First and foremost, frequent social media use often leaves people feeling insecure about themselves and their lives.

People are constantly refreshing their social media feeds for the latest updates from friends and family, and this is often driven by a phenomenon known as ‘FoMO’ or ‘Fear of Missing Out’. ‘FoMO’ is defined as “the uneasy and sometimes all-consuming feeling that you’re missing out – that your peers are doing, in the know about, or in possession of more or something better than you” (Barker, 2016, para. 2). For example, a group of grade eleven students from Haggerston high school participated in a study in which they had to stop using all forms of social media for one week. This included texting, Facebook, Instagram, Twitter, and several other social media platforms (BBC News, 2017, para. 2-3). Sheveen, a boy who took part in the study, reported that “…as we shut off our devices, I already felt as if I had lost a limb…” (BBC News, 2017.

Para. 7). Sheveen further stated: “The thought of all the messages coming through at the weekend, and plans that I wanted to know about, made me worry about what I was missing out on. It all weighed down on me. It was too much. I broke.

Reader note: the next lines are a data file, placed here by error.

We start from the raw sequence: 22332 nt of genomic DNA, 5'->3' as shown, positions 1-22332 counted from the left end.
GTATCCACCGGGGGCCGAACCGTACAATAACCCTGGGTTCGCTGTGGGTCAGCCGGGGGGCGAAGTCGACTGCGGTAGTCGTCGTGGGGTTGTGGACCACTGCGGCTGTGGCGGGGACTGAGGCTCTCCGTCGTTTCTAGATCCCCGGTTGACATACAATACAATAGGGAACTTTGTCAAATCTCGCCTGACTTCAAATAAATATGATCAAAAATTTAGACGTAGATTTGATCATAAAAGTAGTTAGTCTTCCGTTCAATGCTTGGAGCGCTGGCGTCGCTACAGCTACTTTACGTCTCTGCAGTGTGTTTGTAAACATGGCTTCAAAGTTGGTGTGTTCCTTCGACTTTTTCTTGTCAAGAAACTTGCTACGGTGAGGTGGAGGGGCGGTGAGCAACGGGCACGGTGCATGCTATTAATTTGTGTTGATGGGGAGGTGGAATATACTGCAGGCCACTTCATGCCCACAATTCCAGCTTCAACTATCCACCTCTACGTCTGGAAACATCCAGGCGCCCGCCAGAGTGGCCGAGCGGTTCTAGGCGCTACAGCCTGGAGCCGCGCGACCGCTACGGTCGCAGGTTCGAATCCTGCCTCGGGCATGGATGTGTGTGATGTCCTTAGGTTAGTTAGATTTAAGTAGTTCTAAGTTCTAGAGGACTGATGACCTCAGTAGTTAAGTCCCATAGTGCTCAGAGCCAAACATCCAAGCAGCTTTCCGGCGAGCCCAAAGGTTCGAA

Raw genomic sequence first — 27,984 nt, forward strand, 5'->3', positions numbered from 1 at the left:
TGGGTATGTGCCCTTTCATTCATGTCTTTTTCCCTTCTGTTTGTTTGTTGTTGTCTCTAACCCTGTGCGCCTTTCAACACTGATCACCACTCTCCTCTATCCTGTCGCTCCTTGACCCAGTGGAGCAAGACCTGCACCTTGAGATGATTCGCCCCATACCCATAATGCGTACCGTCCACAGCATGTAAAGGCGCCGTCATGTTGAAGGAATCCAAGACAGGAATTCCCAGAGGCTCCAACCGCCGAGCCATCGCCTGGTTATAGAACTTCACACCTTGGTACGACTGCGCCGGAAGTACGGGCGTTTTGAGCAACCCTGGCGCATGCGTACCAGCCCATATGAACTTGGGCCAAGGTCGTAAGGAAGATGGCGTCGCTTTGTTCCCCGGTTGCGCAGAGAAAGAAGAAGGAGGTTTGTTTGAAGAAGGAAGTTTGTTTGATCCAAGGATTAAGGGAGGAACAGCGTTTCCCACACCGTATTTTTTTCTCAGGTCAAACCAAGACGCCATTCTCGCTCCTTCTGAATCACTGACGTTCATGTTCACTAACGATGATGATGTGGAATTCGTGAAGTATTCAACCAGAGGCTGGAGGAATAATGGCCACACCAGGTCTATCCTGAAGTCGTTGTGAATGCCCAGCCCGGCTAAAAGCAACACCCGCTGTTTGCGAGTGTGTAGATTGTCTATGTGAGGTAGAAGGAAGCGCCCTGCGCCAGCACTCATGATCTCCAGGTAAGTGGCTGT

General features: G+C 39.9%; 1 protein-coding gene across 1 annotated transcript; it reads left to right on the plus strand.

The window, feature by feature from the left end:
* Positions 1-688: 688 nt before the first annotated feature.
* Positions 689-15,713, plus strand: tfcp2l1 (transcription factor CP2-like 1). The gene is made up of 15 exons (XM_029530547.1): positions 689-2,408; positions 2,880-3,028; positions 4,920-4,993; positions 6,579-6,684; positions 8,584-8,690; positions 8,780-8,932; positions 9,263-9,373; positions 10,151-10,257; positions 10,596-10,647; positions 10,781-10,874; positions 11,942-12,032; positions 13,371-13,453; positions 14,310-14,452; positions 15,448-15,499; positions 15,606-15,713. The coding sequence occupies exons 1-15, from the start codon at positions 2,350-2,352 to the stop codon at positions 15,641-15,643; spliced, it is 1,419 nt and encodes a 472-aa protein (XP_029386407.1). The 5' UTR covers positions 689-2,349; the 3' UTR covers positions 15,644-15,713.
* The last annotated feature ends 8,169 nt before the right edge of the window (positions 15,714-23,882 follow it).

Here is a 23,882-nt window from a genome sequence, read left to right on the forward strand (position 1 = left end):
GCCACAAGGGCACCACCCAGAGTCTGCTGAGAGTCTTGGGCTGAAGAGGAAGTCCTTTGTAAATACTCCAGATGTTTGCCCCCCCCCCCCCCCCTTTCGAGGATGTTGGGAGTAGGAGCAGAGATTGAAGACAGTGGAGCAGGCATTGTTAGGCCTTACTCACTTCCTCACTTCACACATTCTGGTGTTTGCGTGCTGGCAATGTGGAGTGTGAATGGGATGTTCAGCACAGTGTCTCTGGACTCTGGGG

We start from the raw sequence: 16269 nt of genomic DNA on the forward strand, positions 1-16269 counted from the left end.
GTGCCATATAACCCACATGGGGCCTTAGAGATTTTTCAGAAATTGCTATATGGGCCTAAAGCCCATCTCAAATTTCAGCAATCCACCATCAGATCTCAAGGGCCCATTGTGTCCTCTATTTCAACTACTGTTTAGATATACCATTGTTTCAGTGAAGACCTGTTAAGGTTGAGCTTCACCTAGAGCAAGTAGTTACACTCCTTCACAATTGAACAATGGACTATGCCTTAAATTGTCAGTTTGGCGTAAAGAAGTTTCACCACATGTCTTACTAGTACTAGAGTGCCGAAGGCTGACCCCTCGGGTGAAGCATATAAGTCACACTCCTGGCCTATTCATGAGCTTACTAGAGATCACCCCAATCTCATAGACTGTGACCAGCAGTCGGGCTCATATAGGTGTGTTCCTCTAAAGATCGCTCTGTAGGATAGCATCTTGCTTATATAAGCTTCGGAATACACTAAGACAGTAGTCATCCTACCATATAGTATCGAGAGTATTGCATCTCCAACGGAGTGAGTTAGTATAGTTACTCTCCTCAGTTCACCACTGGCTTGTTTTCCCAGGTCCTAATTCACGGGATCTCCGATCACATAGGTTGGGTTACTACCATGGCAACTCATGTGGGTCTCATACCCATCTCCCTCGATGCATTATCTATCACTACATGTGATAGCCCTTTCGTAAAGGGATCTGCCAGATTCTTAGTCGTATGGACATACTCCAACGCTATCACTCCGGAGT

” (BBC News, 2017. Para. 13)Social media also generates low self-worth as many people fall into the habit of comparing their physical appearances with the unrealistic ones that social media has portrayed as ‘perfect’ or beautiful. This often makes individuals feel as though their bodies aren’t good enough. For example, Clarissa Silva, a writer for Huffington Post, argues that social media has a negative influence on people’s self-esteem.

Silva conducted interviews with a group of social media users aged 28-73, and found that 60% stated that using social media has only lowered their self-esteem (Silvia, 2017. Para. 2). People who develop low self-worth as a result of frequent social media use are more likely to suffer from depression. According to a study, one in five people say they feel depressed because of social media (Street-Porter, 2017.

Para.1). This is only one way in which social media negatively impacts one’s well-being. 

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